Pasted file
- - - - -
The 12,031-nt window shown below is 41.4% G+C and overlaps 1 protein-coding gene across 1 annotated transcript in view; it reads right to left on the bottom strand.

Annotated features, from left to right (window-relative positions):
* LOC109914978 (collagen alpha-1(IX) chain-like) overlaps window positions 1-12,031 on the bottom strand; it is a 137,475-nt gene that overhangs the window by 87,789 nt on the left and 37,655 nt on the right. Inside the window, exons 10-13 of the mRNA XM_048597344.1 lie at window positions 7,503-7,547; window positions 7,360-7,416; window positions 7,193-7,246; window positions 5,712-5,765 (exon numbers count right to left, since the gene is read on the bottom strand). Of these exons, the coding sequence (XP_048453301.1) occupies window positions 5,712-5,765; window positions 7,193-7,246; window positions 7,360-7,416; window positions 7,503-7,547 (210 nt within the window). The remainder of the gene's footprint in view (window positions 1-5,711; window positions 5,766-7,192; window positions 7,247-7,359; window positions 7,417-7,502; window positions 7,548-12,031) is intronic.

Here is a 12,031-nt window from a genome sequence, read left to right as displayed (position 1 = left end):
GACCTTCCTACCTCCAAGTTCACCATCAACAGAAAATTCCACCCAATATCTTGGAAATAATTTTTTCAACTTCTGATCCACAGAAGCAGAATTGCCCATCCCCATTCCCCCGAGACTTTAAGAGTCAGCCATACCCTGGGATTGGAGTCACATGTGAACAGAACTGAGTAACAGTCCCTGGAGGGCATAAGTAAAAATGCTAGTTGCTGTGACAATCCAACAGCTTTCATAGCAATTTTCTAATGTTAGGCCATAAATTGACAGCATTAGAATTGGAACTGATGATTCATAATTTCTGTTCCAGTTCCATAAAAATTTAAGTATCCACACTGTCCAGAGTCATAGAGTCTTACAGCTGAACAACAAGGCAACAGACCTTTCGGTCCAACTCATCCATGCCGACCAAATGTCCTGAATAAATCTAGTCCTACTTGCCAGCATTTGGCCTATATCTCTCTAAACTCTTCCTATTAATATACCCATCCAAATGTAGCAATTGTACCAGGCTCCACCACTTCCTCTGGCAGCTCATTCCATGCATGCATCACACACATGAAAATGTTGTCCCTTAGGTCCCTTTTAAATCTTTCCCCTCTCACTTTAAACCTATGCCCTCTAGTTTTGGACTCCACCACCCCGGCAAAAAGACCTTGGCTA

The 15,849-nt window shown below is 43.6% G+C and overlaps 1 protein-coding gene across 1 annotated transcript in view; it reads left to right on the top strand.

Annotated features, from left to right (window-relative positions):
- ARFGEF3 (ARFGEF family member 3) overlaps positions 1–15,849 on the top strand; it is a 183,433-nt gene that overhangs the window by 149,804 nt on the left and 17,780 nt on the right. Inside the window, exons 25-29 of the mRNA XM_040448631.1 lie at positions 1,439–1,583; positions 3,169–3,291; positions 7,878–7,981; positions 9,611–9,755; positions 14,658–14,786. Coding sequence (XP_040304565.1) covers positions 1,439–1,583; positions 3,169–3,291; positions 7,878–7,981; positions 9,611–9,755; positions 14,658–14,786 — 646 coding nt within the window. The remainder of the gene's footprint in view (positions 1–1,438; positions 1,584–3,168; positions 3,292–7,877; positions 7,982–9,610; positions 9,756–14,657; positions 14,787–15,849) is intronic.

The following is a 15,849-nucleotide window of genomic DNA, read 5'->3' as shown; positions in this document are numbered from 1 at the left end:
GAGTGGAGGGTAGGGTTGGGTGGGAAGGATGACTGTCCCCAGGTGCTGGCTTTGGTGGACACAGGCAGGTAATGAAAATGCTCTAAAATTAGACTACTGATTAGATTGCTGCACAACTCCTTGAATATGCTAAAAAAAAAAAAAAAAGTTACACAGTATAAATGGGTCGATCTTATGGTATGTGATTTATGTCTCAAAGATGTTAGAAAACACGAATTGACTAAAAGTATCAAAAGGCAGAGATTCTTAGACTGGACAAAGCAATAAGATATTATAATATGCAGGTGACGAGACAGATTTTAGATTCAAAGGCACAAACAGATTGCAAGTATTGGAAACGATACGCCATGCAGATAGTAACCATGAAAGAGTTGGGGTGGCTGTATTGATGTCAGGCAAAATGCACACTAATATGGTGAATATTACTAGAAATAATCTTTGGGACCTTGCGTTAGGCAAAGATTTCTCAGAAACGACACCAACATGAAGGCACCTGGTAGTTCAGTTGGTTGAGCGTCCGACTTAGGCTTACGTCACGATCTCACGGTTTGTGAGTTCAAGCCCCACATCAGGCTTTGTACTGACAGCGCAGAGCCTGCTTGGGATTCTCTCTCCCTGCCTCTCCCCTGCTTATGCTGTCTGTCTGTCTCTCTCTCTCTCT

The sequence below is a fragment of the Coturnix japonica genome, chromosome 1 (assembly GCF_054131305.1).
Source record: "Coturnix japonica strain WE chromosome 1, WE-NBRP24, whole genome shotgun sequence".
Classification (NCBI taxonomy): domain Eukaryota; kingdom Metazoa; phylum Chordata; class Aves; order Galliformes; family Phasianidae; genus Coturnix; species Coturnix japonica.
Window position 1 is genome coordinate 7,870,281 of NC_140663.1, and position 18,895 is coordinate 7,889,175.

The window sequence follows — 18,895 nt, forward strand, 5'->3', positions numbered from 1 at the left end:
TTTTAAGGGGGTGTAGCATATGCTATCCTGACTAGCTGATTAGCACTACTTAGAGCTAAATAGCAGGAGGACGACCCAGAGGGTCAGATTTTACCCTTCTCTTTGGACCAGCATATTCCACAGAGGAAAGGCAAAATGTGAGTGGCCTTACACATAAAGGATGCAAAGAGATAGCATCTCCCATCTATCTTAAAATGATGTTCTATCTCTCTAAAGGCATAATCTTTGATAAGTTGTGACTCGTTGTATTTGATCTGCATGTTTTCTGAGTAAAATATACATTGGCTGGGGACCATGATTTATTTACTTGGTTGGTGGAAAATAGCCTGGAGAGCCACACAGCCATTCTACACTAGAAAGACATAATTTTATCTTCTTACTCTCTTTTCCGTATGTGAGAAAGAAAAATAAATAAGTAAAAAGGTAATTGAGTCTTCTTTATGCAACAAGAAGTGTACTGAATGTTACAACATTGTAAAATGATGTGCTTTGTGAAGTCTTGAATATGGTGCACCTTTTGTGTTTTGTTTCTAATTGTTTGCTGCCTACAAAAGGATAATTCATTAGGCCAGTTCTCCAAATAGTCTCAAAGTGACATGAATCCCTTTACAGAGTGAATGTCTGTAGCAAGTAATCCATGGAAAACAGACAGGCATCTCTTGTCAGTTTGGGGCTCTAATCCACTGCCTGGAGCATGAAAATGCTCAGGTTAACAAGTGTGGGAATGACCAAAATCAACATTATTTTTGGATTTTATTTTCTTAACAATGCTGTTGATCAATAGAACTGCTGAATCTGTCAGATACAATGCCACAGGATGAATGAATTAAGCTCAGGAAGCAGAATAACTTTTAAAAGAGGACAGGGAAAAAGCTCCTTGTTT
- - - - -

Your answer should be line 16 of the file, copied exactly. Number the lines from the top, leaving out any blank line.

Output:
TTTTAAGGGGGTGTAGCATATGCTATCCTGACTAGCTGATTAGCACTACTTAGAGCTAAATAGCAGGAGGACGACCCAGAGGGTCAGATTTTACCCTTCTCTTTGGACCAGCATATTCCACAGAGGAAAGGCAAAATGTGAGTGGCCTTACACATAAAGGATGCAAAGAGATAGCATCTCCCATCTATCTTAAAATGATGTTCTATCTCTCTAAAGGCATAATCTTTGATAAGTTGTGACTCGTTGTATTTGATCTGCATGTTTTCTGAGTAAAATATACATTGGCTGGGGACCATGATTTATTTACTTGGTTGGTGGAAAATAGCCTGGAGAGCCACACAGCCATTCTACACTAGAAAGACATAATTTTATCTTCTTACTCTCTTTTCCGTATGTGAGAAAGAAAAATAAATAAGTAAAAAGGTAATTGAGTCTTCTTTATGCAACAAGAAGTGTACTGAATGTTACAACATTGTAAAATGATGTGCTTTGTGAAGTCTTGAATATGGTGCACCTTTTGTGTTTTGTTTCTAATTGTTTGCTGCCTACAAAAGGATAATTCATTAGGCCAGTTCTCCAAATAGTCTCAAAGTGACATGAATCCCTTTACAGAGTGAATGTCTGTAGCAAGTAATCCATGGAAAACAGACAGGCATCTCTTGTCAGTTTGGGGCTCTAATCCACTGCCTGGAGCATGAAAATGCTCAGGTTAACAAGTGTGGGAATGACCAAAATCAACATTATTTTTGGATTTTATTTTCTTAACAATGCTGTTGATCAATAGAACTGCTGAATCTGTCAGATACAATGCCACAGGATGAATGAATTAAGCTCAGGAAGCAGAATAACTTTTAAAAGAGGACAGGGAAAAAGCTCCTTGTTT